Logics for Practical Reasoning


3-4 May 2016 Aula Enzo Paci, Department of Philosophy, University of Milan

The purpose of this workshop is to foster cross disciplinary research into applied logics, and in particular logics applied to capturing interesting aspects of practical reasoning. To this end we have asked our speakers to provide accessible presentations of their material and the schedule allows plenty of time for discussion.

Attendance is free, but registration is mandatory.

Travel Grants
A limited number of small travel grants are available for PhD student and PostDocs who have no access to funding. Please write to hykel.hosni AT unimi.it to apply.


Schedule for Tuesday 3 May

  • 14:00 – 14:30 | Arrival and Opening
  • 14:30 – 15:30 | Walter Carnielli
  • 15:30 – 16:30 | Dov Gabbay

Schedule for Wednesday 4 May

  • 10:30 – 11:30 | Marcello D’Agostino
  • 11:30 – 12:30 | Jeff Paris

Titles and Abstracts

Walter Carnielli: “Probability, Consistency and Evidence”

I intend to discuss the first steps towards a unifying theory of probability based on logic, regarding probability as a branch of logic in a generalized way. According to this program, one can define in a same set of meta-axioms probability measures that are either classical, paraconsistent, intuitionistic and simultaneously intuitionistic and paraconsistent just by parameterizing on logic systems. In particular, I discuss theories of probability built upon the paraconsistent Logic of Formal Inconsistency Ci, and upon the paraconsistent and paracomplete Logic of Evidence and Truth LETj, a Logic of Formal Inconsistency (LFI) and Undeterminateness (LFU). I argue that LFIs very naturally encode an extension of the notion of probability able to express probabilistic reasoning under excess of information (contradictions), while LFUs encode extensions of the notion of probability able to express probabilistic reasoning under lack of information (incompleteness), and thus better connected to evidence than to truth. LETj is designed to express the notions of conclusive and non-conclusive evidence, as well as preservation of evidence; it is also able to recover classical logic for propositions whose truth-value have been conclusively established. In this way, it can in particular also express the notion of preservation of truth. By means of defining appropriate versions of conditional probability, notions of potential evidence versus veridical evidence can be defined, in contrast to the proposals by Peter Achinstein (The Book of
Evidence, 2001).

Marcello D’Agostino: An introduction to Depth-bounded Logics

Logic is informationally trivial and, yet, computationally hard. This is one of the most baffling paradoxes arising from the traditional account of logical consequence. Triviality stems from the widely accepted characterization of deductive inference as non-ampliative: the information carried by the conclusion is (in some sense) contained in the information carried by the premises. Computational hardness stems from the well-known results showing that most interesting logics are undecidable or, even when decidable, very likely to be intractable. This situation leads to the so-called “scandal of deduction” and to the related “problem of logical omniscience”. To address this problem, we present a unifying semantic and proof-theoretical framework for investigating depth-bounded approximations to Boolean Logic. These approximations provide a hierarchy of tractable logical systems that indefinitely converge to classical propositional logic and can be usefully employed to model the inferential activity of real-world, resource-bounded agents.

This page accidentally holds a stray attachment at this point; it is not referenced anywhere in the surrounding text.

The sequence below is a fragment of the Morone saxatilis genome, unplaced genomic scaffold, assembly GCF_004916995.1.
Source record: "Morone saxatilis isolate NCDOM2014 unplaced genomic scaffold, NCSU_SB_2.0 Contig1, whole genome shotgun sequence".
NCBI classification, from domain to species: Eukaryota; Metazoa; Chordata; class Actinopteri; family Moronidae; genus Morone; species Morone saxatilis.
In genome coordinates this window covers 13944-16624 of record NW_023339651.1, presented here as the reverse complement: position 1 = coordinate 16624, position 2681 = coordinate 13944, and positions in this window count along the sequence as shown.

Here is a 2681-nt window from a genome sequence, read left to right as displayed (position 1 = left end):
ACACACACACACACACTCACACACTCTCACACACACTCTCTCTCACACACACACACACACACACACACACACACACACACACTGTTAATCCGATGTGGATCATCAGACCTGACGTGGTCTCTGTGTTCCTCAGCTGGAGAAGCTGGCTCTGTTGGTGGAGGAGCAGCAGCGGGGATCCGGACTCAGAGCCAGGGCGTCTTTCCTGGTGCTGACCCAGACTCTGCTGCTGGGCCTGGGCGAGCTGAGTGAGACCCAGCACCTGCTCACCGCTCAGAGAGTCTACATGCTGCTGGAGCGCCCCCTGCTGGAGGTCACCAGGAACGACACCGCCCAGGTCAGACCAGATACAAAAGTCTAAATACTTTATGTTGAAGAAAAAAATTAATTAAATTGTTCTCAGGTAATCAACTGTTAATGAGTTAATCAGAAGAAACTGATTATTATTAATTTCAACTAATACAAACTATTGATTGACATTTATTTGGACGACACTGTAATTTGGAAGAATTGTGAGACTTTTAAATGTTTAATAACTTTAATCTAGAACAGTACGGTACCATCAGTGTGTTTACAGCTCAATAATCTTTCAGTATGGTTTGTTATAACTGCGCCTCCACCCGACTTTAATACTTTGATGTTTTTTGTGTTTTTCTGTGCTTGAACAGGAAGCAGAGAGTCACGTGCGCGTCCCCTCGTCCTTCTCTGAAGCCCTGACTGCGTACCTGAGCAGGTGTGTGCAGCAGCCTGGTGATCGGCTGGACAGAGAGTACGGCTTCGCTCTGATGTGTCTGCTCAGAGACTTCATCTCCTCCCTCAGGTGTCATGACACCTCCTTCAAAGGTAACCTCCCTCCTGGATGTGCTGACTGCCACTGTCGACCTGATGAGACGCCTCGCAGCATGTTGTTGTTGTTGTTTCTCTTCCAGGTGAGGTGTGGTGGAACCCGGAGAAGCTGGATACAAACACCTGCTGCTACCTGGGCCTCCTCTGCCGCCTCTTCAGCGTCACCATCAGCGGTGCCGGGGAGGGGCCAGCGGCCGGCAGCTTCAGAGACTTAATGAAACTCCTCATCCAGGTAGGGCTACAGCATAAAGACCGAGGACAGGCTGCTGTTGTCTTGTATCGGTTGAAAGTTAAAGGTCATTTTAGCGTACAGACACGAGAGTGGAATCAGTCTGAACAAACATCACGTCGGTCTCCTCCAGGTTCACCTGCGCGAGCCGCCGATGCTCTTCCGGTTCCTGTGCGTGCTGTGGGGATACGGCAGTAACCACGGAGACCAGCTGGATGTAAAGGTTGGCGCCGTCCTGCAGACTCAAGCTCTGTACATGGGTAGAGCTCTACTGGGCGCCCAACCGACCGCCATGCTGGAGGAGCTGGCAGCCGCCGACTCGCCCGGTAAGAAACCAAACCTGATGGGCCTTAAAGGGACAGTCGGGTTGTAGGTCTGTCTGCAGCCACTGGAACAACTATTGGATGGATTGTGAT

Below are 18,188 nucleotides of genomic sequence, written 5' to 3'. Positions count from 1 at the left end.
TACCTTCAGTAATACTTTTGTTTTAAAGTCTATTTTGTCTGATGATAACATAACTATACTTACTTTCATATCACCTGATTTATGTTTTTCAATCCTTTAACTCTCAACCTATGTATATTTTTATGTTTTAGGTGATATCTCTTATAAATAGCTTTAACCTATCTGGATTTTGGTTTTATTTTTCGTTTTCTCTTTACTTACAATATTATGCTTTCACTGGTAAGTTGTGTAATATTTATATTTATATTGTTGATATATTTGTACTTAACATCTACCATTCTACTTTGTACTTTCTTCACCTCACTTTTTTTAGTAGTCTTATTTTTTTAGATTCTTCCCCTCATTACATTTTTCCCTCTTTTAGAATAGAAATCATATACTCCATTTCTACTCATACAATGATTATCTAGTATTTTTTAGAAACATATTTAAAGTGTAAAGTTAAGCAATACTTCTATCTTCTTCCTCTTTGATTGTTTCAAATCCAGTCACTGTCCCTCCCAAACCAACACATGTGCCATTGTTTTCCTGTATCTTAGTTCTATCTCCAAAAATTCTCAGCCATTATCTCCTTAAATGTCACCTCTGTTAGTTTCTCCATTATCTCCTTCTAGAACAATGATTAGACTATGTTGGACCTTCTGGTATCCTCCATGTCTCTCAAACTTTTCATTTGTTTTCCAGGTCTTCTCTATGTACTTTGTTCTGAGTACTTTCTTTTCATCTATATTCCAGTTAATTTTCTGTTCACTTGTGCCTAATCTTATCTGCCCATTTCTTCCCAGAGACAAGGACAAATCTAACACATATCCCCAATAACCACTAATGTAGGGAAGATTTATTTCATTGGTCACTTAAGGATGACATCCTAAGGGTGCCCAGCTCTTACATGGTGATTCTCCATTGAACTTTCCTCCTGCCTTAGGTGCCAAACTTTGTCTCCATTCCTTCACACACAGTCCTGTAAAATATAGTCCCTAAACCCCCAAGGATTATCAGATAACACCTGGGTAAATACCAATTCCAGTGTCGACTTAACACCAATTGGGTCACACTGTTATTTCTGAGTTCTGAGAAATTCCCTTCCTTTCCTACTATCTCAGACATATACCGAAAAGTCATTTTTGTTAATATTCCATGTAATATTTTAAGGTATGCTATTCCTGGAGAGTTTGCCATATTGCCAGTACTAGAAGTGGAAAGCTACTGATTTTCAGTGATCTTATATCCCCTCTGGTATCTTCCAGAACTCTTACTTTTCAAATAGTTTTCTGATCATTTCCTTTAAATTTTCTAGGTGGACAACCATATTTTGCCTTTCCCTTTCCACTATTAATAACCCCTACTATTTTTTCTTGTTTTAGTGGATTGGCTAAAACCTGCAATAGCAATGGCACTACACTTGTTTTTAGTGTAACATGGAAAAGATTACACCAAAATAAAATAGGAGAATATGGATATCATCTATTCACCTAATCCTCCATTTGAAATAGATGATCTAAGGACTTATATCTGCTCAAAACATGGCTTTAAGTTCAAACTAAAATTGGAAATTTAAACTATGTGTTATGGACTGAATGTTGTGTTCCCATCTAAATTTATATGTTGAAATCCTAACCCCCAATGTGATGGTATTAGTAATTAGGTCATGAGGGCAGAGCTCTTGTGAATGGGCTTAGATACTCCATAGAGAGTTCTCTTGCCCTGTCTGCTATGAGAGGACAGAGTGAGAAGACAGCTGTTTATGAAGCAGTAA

Dov Gabbay: Talmudic Norms Approach to the Paradox of the Heap: A Position Paper

This paper offers a Talmudic norms solution to the paradox of the heap. The claim is that the paradox arises because philosophers use the wrong language to discuss it and the appropriate language is that of an extended blocks world language, together with the Talmudic normative theory of mixing (Talmudic calculus of Sorites) and the principle that a property of any mixture (or indeed any object) is also how it was constructed. We seek a correlation between Talmudic positions on mixtures and philosophical positions on Sorites. The Talmud is very practical and cannot allow for any theoretically unresolved paradox to get in the way, and so it has a lot to offer to philosophy.

Jeff Paris: A Model of Belief, and Truth

The ENT model of belief was introduced by Alena Vencovska and myself in a paper in AI in 1993 as a way for an agent to form beliefs from direct experience while avoiding the feasibility problems which dogged the alternative probability constraints approaches which were in vogue at that time. Since then two other papers have appeared which provide some further possible support for this ENT model. In my talk I shall sketch the original construction and these subsequent observations.

Travel Grants
A limited number of small travel grants are available for PhD student and PostDocs who have no access to funding. Please write to hykel.hosni AT unimi.it to apply.

The workshop will take place in “Aula Enzo Paci” at the Direction of the Department of Philosophy, which is located in the University Main Building in Via Festa del Perdono 7.